For immunohistochemistry and terminal deoxynucleotidyl transferase dUTP nick-end labeling (TUNEL) labeling, the eyes were fixed with 4% PFA for 4 h and embedded in paraffin according to standard procedures. For Sox6 staining, the sections were treated with 1x Target Retrieval Solution (Dako North America, Carpinteria, CA) at 100 °C for 20 min, washed with 1x PBS at room temperature for 5 min, and incubated in 0.25% Triton X-100 in 1x PBS at room temperature for an additional 10 min. After blocking with 3% bovine serum albumin (BSA) and 0.1% Triton X-100 in 1x PBS for 60 min, the sections were incubated with rabbit anti-Sox9 antibodies (1:50, Merck, Darmstadt, Germany) in 0.2% BSA and 0.01% Triton X-100 in 1x PBS overnight at 4 °C. Following three washes (10 min each) with 1x PBS, the samples were incubated with Cyc3 coupled anti-rabbit antibodies (1:1,000; Thermo Fisher) for 60 min. After the final incubation, all specimens were washed again three times, mounted in fluorescent mounting medium containing 1:50 of 4′,6-diamidino-2-phenylindole (DAPI; Vector Laboratories, Burlingame, CA), and analyzed on an Axio Observer 7 fluorescent microscope (Carl Zeiss).
Apoptotic retinal cells were identified with the Deadend Fluorometric TUNEL system (Promega, Fitchburg, WI). TUNEL labeling of the paraffin sections was performed according to the manufacturer’s instructions. Slides were analyzed on an Axiovision fluorescent microscope (Carl Zeiss). For quantification, the total number of TUNEL-positive cells was quantified in the RGC layer and in the inner nuclear layer (INL) of the meridional sections and calculated as the number of TUNEL-positive cells per 1,000 µm retinal length.
For the expression analyses, the retinas were dissected 24 h after injection of 3 µl NMDA (10 mM) into the vitreous body of one eye and 3 µl PBS into the contralateral eye. The retinas were homogenized in peqGOLD TriFast (Peqlab, Erlangen, Germany), and total RNA was isolated according to the manufacturer’s instructions. The RNA concentration and the OD260/OD280 ratio were measured with the NanoDrop spectrophotometer ND-2000c (Peqlab). Only total RNA with a 260/280 ratio between 1.8 and 2.0 was used for first-strand cDNA synthesis with the iScript cDNA Synthesis Kit (Bio-Rad, Hercules, CA) in accordance with the manufacturer’s recommendations. Quantitative real-time RT-PCR analyses were performed on a Bio-Rad iQ5 Real-Time PCR Detection System (Bio-Rad). HotStart Taq DNA polymerase (Qiagen, Hilde, Germany) was used for PCR according to the manufacturer’s protocol. PCR was performed in a volume of 15 µl, consisting of 1.5 µl of 10x PCR buffer (Qiagen), 0.6 µl of 25 mM MgCl2 (Qiagen), 0.12 µl of dNTPs (25 mM each, Qiagen), 0.06 µl of HotStart Taq (5 U/µl), 0.16 µl of primer mix (1 µM each, Thermo Fisher) and 0.39 µl of 1x SYBR Green I solution (Qiagen). The following temperature profile was used: 40 cycles with 20 s denaturation at 95 °C, 10 s annealing at 60 °C, and 20 s extension at 70 °C. RNA that had not been reverse-transcribed served as negative control for real-time RT-PCR. All PCR primers were designed to span exon–intron boundaries and were purchased from Thermo Fisher (Table 1). All PCR products were analyzed with DNA sequencing. For relative quantification, the reference gene Gnb2l1 was used. Results were analyzed using the iQ5 optical system software (Version 2.1).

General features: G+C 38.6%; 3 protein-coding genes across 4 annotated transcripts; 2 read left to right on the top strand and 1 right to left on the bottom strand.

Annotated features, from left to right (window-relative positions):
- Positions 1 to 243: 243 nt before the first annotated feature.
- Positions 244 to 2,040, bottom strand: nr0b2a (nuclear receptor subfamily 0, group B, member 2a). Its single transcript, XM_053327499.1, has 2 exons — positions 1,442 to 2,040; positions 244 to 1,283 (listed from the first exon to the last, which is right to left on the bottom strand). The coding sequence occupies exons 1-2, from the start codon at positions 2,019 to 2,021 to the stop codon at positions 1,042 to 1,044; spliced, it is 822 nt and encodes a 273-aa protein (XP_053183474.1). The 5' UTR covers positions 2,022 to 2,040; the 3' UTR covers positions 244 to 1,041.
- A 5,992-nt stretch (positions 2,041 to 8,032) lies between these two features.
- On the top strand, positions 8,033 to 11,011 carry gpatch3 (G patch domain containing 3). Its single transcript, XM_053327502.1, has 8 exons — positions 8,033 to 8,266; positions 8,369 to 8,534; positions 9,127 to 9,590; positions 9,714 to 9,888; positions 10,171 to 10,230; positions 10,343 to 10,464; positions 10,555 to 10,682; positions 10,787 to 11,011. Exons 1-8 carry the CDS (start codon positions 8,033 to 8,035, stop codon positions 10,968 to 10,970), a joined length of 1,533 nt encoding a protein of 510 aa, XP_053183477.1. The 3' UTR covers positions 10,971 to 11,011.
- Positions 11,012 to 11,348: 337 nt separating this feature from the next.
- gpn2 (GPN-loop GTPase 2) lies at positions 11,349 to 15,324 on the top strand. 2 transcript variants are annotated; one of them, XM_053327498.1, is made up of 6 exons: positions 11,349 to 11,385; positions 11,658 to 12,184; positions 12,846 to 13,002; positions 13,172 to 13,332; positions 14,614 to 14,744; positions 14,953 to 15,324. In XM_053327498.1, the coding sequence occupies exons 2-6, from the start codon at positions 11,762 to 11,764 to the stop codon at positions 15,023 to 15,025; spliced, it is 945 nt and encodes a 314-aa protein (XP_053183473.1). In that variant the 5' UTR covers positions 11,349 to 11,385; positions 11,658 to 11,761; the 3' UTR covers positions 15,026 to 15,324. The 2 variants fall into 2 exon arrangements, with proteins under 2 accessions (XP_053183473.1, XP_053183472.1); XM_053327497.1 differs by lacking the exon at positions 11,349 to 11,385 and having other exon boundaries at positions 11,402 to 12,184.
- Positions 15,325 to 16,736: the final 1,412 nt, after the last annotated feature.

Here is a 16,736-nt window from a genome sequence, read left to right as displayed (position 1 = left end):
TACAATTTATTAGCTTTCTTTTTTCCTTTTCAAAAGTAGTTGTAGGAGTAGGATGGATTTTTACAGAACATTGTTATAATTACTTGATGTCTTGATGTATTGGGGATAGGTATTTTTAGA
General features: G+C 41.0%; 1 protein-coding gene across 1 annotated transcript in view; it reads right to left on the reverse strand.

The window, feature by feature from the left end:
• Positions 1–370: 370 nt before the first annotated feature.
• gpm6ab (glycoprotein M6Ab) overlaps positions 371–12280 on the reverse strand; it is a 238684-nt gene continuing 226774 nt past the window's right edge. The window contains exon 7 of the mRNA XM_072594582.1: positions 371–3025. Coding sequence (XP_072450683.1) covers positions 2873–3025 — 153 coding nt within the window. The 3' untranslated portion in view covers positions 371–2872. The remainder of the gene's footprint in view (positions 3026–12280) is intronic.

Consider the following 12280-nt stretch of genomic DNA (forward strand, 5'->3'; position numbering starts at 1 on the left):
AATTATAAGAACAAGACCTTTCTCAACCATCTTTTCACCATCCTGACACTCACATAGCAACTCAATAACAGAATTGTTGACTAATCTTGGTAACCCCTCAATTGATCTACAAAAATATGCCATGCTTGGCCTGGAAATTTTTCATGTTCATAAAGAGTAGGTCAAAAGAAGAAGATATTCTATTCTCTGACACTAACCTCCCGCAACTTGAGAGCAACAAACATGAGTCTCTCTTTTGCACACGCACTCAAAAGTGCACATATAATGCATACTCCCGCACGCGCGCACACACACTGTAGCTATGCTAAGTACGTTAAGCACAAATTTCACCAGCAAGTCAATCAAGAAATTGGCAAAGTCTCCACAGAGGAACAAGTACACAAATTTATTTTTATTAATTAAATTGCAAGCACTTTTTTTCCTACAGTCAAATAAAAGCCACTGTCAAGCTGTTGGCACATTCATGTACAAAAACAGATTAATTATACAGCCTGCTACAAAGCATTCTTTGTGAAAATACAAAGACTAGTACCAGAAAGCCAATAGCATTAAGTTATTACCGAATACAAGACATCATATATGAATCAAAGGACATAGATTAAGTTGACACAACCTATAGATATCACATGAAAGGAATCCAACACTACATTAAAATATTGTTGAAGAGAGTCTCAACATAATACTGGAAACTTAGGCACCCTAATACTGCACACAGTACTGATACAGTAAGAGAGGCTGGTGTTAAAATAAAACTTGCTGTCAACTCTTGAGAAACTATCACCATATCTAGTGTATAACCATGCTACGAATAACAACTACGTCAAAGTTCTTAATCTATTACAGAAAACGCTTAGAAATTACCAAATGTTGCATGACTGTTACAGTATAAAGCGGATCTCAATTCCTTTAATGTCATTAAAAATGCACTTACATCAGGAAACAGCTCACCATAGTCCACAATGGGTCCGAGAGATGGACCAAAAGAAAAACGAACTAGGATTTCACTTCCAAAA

To analyze retinal β-catenin expression, dissected retinas of 8-week-old Slc1a3-CreERT/Ctnnb1fl/fl mice and Ctnnb1fl/fl controls with or without intravitreal injections of 3 µl NMDA into the vitreous body of one eye and 3 µl PBS into the contralateral eye were homogenized in peqGOLD TriFast (Peqlab), and retinal proteins were isolated according to the manufacturer’s instructions. Protein concentration was measured with the bicinchoninic acid (BCA) assay according to the manufacturer’s instructions (Interchim, Wörgl, Austria). Up to 25 µg of total protein were loaded onto 10% sodium dodecyl sulfate-polyacrylamide gel electrophoresis (SDS-PAGE) and transferred onto a polyvinylidene fluoride (PVDF) membrane (Roche, Rotkreuz, Switzerland) with semidry blotting. After blocking with 5% BSA in Tris-buffered saline and Tween 20 (TBST), the membranes were incubated overnight with rabbit anti-β-catenin antibodies (1:1,000; Cell Signaling, Cambridge, UK) in TBST with 0.5% BSA. Horseradish peroxide (HRP)-conjugated anti-rabbit antibodies were used as secondary antibodies (Santa Cruz, Santa Cruz, CA). Antibody labeling was visualized using the Immobilon HRP substrate (Millipore, Darmstadt, Germany) and documented on an LAS 3000 Imager work station (Fujifilm, Tokyo, Japan). As loading control, HRP-conjugated anti-GAPDH antibodies were used (Cell Signaling). Densitometry of western blot analyses was performed with the Aida Advanced Image Data Analyzer v.4.06 (Raytest, Straubenhardt, Germany).
All values are expressed as mean ± standard error of the mean (SEM). For statistical analyses, one-way analysis of variance (ANOVA) was performed to compare the mean variables, followed by a least significant difference (LSD) post hoc test for data that met the criteria of the assumption of homogeneity of variances and a Games-Howell post hoc test for data that did not meet the criteria of homogeneity of variances. P values of less than 0.05 were considered statistically significant.